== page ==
How do we know what food the Farmer, labourer, the garden may have had access to in sixteenth century Ireland, for this I am using food, livestock, bread and cake, fish , cereals, honey , poultry, beer that was used to pay their rent. This was known as rent in kind, this was also paid along with days of service for, sowing, reaping, saving and hauling cereal, turf and firewood, weeding, cleaning mill ponds, cleaning mills, and general service to their landlord.
I was asked at a class at Raglan, why a lot of recipes had no eggs, my reply the ordinary person in Ireland may have paid their rent using poultry. They may not have exactly what was deemed necessary to pay rent and would gather what they could give or sell to make up the shortfall. Whether the rent was to a lord, chief or monastery or king.
So there is written evidence of food rent, here is an example , it is a group of
22 cottages; 12 plough days, 12 cart days, 12 boon days, 12 weeding days, 12 hens; from every brewing of beer1 gallon of the better beer,12 cakes; a quarter of beef at Christmas, from each flock number 7 or more, 1 sheep and 1 pig, (White, 1943,194)
Other rent in kind includes turf, goat, pepper, wax, candles, honey, linen. If you live on the coast herring would be part of the rent as is salmon and eels as lots of said weirs were rented out or owned in part by others.
Cereal was an important part of rent in kind, pecks of corn and oats, beans, peas and barley (White1943 186)
For some tenants they just worked for the victuals and roof over their head.
A portion of butter was weekly rent between 3 rd of May and 4 th of September by the tenants a portion , a bigger dish of butter at Easter to the Franciscan house of Castledermot and a dish of eggs, more beer and cake for Easter celebrations.
This information is taken from a time where the Dissolution of Monasteries and Ecclesiastical lands by King Henry VIII in Ireland.
Life was changing yet again in Ireland and the lands that had not already been rented or sold by ecclesiastical houses and monasteries now came into the ownership of King Henry VIII.
So back to food, we know food consisted of pottage of cereals with vegetables and greens from the garden or fields, cheese and butter from the milk, cooking for the ordinary tenant was hearth cooking, so flatbreads, oatcakes, upturn pots for cooking cakes, breads,hard and soft cheese, puddings as in blood from the killing of pigs and sheep, according to a butcher I know, sheep blood makes the best black pudding., butter and milk of all types but that a story in itself. Unfortunately the poor tenant sometimes went hungry to pay the rent, their food remained simple, cereals, sometimes aided with fruit like apples and blackberries were often stable part of their diet along with brassicas and some salted meat and fish. The hen probably produced plus 50 eggs a year so not a lot of eggs available either. Fish played it’s part on days of fast and during lent. Even if the monasteries were abolished, customs and religion feasts were celebrated.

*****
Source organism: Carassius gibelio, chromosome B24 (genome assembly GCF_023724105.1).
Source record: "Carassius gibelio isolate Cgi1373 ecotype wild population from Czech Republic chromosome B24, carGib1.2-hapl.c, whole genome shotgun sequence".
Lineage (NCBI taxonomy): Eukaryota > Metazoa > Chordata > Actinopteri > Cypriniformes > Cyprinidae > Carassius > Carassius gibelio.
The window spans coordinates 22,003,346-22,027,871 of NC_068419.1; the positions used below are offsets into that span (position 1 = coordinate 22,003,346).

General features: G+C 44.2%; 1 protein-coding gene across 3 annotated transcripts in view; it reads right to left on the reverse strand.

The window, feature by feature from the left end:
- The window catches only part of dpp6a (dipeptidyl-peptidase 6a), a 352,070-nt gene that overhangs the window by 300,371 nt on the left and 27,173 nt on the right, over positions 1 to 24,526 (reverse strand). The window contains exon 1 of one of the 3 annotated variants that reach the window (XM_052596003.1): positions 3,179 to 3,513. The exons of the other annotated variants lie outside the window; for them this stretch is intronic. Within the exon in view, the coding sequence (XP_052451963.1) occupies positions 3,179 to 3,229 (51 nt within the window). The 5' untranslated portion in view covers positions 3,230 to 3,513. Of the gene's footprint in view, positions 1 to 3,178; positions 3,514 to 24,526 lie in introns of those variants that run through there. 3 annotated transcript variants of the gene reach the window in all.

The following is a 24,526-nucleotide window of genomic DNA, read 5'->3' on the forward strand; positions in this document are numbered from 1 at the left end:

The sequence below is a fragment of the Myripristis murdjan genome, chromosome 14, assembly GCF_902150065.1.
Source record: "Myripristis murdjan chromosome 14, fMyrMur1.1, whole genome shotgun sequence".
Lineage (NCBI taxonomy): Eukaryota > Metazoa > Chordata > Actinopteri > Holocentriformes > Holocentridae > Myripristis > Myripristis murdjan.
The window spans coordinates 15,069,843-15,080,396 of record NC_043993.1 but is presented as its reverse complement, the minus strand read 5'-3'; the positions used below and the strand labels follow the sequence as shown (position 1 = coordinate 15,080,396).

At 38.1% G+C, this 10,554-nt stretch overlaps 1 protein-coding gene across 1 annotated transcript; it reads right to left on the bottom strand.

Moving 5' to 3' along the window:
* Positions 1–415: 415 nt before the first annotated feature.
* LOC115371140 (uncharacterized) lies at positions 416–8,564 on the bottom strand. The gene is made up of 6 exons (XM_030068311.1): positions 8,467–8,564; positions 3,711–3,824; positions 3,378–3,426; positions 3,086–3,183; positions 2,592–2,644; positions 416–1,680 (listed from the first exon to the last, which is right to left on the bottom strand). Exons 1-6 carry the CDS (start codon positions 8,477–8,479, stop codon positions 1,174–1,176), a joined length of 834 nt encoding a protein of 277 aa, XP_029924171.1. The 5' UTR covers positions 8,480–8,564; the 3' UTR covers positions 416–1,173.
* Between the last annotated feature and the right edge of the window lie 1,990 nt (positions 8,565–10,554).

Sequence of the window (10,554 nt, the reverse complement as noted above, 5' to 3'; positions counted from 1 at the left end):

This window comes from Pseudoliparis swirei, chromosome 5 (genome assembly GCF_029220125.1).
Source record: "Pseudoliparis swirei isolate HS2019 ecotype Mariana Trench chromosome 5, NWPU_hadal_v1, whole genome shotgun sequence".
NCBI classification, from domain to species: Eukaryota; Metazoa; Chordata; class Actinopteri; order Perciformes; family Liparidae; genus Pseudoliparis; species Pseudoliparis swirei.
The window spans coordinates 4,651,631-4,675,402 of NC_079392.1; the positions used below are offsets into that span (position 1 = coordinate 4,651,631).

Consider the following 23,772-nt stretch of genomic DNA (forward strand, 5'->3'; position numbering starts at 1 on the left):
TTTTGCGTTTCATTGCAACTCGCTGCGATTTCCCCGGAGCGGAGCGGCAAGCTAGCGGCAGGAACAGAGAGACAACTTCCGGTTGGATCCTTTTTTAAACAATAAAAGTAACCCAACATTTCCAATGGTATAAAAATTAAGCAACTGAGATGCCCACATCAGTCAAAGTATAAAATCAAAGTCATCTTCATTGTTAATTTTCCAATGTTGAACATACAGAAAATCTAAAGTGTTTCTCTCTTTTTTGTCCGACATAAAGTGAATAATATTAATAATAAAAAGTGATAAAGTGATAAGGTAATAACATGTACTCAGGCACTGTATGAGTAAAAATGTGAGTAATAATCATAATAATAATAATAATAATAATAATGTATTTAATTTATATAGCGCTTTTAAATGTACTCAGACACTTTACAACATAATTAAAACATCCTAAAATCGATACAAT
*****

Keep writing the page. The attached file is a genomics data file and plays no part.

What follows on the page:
Having visited a number of monasteries and castles this Summer I thought ye might like to see who receive the rent in kind.
So to finish off the style of cooking for the ordinary tenant did not change so much and I hope that their pot was always full. The potatoe was coming and it was about to change the lives of the ordinary tenant, another day, another story
Lynch,B. 2010 Monastic Landscape of Ireland, America,Xlibris. UK
White,N.B.1943. Extents of Irish monastic possessions 1540-1541 from Manuscripts in public records office London:Dublin, The Stationary Office
All photos taken by me